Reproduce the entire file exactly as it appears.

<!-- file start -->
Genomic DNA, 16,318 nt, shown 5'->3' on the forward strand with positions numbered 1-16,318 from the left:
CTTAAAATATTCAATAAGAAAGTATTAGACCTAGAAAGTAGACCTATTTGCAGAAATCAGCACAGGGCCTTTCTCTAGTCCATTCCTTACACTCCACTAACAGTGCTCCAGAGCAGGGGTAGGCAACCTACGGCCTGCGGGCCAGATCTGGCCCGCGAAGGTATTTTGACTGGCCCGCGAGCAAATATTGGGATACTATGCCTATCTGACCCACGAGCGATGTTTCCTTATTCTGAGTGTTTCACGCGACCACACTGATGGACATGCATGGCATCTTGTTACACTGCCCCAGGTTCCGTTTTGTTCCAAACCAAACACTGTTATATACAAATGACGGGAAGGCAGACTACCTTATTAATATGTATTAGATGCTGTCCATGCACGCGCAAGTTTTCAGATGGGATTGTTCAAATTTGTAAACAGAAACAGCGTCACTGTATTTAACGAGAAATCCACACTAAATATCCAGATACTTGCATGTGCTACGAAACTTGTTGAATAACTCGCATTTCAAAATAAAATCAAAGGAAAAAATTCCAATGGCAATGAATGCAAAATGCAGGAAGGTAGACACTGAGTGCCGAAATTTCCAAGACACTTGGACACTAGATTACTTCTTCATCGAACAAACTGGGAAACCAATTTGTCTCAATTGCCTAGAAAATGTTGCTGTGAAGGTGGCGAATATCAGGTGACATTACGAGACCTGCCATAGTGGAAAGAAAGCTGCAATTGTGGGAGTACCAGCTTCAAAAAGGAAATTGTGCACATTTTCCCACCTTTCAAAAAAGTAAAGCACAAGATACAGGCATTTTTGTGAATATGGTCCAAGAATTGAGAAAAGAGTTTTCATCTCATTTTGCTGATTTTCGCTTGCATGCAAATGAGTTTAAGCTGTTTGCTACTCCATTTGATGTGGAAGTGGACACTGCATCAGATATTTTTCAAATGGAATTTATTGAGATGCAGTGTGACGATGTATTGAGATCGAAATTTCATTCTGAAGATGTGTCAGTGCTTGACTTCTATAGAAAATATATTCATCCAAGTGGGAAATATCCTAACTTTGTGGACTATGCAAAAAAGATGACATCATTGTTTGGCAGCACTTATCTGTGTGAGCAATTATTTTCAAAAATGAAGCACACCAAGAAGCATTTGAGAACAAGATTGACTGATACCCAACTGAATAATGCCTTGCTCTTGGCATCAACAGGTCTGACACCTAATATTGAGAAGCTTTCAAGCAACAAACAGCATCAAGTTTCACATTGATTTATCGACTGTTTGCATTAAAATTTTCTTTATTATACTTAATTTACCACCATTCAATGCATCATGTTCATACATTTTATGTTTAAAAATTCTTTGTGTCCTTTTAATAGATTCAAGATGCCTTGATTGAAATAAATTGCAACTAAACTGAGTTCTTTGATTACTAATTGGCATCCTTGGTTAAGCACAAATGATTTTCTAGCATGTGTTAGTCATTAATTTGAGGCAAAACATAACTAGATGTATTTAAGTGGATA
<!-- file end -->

Genomic DNA, 16,318 nt, shown 5'->3' on the forward strand with positions numbered 1-16,318 from the left:
CTTAAAATATTCAATAAGAAAGTATTAGACCTAGAAAGTAGACCTATTTGCAGAAATCAGCACAGGGCCTTTCTCTAGTCCATTCCTTACACTCCACTAACAGTGCTCCAGAGCAGGGGTAGGCAACCTACGGCCTGCGGGCCAGATCTGGCCCGCGAAGGTATTTTGACTGGCCCGCGAGCAAATATTGGGATACTATGCCTATCTGACCCACGAGCGATGTTTCCTTATTCTGAGTGTTTCACGCGACCACACTGATGGACATGCATGGCATCTTGTTACACTGCCCCAGGTTCCGTTTTGTTCCAAACCAAACACTGTTATATACAAATGACGGGAAGGCAGACTACCTTATTAATATGTATTAGATGCTGTCCATGCACGCGCAAGTTTTCAGATGGGATTGTTCAAATTTGTAAACAGAAACAGCGTCACTGTATTTAACGAGAAATCCACACTAAATATCCAGATACTTGCATGTGCTACGAAACTTGTTGAATAACTCGCATTTCAAAATAAAATCAAAGGAAAAAATTCCAATGGCAATGAATGCAAAATGCAGGAAGGTAGACACTGAGTGCCGAAATTTCCAAGACACTTGGACACTAGATTACTTCTTCATCGAACAAACTGGGAAACCAATTTGTCTCAATTGCCTAGAAAATGTTGCTGTGAAGGTGGCGAATATCAGGTGACATTACGAGACCTGCCATAGTGGAAAGAAAGCTGCAATTGTGGGAGTACCAGCTTCAAAAAGGAAATTGTGCACATTTTCCCACCTTTCAAAAAAGTAAAGCACAAGATACAGGCATTTTTGTGAATATGGTCCAAGAATTGAGAAAAGAGTTTTCATCTCATTTTGCTGATTTTCGCTTGCATGCAAATGAGTTTAAGCTGTTTGCTACTCCATTTGATGTGGAAGTGGACACTGCATCAGATATTTTTCAAATGGAATTTATTGAGATGCAGTGTGACGATGTATTGAGATCGAAATTTCATTCTGAAGATGTGTCAGTGCTTGACTTCTATAGAAAATATATTCATCCAAGTGGGAAATATCCTAACTTTGTGGACTATGCAAAAAAGATGACATCATTGTTTGGCAGCACTTATCTGTGTGAGCAATTATTTTCAAAAATGAAGCACACCAAGAAGCATTTGAGAACAAGATTGACTGATACCCAACTGAATAATGCCTTGCTCTTGGCATCAACAGGTCTGACACCTAATATTGAGAAGCTTTCAAGCAACAAACAGCATCAAGTTTCACATTGATTTATCGACTGTTTGCATTAAAATTTTCTTTATTATACTTAATTTACCACCATTCAATGCATCATGTTCATACATTTTATGTTTAAAAATTCTTTGTGTCCTTTTAATAGATTCAAGATGCCTTGATTGAAATAAATTGCAACTAAACTGAGTTCTTTGATTACTAATTGGCATCCTTGGTTAAGCACAAATGATTTTCTAGCATGTGTTAGTCATTAATTTGAGGCAAAACATAACTAGATGTATTTAAGTGGATA